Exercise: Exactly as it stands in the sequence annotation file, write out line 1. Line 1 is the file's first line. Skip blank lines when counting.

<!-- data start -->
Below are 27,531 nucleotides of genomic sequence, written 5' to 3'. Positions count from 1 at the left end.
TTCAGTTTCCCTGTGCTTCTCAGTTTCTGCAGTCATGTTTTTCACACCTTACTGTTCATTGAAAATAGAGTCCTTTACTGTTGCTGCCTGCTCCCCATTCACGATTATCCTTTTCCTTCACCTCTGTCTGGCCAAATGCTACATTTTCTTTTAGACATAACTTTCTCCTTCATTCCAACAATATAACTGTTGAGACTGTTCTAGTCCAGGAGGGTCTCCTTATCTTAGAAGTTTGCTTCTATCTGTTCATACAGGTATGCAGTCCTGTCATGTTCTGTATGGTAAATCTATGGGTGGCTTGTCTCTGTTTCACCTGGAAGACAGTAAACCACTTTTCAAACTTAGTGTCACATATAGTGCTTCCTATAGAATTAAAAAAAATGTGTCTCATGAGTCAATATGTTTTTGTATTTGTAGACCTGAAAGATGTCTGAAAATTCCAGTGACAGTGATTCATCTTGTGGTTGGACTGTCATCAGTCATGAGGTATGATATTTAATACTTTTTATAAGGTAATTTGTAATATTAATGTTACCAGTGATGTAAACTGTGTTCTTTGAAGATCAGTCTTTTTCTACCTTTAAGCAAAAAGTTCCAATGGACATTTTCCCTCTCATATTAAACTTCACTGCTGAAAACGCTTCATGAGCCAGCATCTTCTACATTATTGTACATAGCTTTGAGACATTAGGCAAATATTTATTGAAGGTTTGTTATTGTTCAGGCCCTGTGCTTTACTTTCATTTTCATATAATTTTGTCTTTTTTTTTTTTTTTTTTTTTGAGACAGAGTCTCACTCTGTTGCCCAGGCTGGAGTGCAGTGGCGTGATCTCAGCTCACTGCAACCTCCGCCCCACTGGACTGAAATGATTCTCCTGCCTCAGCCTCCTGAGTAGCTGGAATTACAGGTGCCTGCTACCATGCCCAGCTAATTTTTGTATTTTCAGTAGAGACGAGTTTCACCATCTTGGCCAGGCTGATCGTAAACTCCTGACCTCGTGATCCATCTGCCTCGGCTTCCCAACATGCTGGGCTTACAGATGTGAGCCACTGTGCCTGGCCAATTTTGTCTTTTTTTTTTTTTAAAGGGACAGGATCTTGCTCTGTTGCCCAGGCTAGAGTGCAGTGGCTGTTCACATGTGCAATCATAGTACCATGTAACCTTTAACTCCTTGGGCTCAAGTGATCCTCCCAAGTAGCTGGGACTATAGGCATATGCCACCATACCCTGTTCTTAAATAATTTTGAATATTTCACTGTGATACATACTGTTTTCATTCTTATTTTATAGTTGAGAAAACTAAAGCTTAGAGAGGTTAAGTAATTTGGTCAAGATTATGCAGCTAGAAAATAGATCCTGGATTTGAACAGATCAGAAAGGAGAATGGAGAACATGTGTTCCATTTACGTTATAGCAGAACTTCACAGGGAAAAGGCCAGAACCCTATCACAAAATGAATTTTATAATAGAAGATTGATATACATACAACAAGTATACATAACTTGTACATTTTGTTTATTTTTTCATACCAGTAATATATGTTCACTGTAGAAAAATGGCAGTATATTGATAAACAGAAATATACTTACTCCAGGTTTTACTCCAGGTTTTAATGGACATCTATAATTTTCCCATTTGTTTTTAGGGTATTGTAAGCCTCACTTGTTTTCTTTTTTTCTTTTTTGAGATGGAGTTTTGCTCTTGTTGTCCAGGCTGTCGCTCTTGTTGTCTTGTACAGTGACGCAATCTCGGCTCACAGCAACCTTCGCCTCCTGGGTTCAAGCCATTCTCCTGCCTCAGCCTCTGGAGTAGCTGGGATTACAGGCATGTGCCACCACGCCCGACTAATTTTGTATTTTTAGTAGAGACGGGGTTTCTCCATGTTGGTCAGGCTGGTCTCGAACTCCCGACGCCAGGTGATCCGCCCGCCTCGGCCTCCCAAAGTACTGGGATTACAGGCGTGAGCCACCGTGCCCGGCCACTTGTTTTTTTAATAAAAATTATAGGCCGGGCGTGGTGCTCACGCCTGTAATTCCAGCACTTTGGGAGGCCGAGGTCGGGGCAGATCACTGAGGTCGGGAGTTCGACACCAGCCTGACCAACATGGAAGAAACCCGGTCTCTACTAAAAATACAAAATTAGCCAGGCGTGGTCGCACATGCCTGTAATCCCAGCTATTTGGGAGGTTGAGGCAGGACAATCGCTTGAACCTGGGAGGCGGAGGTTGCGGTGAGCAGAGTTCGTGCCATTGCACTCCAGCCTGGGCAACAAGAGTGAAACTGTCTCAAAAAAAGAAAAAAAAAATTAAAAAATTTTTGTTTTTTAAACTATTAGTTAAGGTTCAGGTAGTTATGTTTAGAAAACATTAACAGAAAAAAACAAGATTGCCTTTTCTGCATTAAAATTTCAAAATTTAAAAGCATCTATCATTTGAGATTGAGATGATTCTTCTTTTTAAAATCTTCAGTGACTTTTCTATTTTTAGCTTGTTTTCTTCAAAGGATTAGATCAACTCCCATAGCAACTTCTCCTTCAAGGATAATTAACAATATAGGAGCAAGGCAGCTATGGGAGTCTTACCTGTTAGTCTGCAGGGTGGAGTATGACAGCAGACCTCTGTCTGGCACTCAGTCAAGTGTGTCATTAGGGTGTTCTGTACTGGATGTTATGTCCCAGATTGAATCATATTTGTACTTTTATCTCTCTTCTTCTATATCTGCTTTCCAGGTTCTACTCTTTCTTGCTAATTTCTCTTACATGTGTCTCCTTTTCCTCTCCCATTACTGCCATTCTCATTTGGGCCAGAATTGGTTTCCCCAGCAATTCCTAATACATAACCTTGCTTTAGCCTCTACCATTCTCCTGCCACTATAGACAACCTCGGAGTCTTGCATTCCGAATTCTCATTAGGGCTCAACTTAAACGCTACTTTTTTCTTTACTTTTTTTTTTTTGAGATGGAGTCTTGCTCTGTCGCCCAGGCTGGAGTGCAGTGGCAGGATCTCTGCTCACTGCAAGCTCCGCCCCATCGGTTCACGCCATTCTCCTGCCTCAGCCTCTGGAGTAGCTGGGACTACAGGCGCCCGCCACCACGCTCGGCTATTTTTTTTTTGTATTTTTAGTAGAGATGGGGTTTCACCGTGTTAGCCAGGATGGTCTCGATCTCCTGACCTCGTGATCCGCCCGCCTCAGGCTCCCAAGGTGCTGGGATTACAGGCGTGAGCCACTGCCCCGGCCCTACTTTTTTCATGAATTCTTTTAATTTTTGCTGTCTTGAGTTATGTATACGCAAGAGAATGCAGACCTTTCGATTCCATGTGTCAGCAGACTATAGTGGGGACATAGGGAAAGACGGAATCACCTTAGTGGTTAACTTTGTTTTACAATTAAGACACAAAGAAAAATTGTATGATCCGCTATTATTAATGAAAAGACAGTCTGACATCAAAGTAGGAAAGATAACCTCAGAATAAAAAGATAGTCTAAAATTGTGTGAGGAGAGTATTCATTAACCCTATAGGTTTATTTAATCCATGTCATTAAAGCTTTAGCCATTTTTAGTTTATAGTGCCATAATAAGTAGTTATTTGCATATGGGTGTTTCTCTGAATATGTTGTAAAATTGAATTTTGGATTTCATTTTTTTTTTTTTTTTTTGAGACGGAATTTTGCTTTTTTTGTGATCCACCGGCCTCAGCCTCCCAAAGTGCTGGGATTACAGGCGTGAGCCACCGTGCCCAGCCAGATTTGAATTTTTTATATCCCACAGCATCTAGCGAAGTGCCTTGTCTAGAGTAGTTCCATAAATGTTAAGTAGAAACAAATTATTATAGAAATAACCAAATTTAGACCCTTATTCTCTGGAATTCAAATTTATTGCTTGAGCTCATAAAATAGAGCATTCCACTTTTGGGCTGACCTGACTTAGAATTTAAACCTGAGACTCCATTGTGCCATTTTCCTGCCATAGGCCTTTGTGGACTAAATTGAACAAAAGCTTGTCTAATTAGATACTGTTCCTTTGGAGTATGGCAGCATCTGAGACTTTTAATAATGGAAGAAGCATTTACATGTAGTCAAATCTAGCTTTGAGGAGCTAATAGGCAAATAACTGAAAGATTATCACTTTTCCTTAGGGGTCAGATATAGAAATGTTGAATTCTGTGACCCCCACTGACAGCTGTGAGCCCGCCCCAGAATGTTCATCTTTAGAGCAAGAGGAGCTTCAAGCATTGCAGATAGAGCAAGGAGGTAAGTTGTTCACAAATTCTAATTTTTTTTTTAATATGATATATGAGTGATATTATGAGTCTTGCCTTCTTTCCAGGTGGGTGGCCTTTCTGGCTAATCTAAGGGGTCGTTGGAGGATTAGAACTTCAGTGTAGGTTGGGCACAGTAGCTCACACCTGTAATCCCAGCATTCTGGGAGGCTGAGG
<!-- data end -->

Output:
Below are 27,531 nucleotides of genomic sequence, written 5' to 3'. Positions count from 1 at the left end.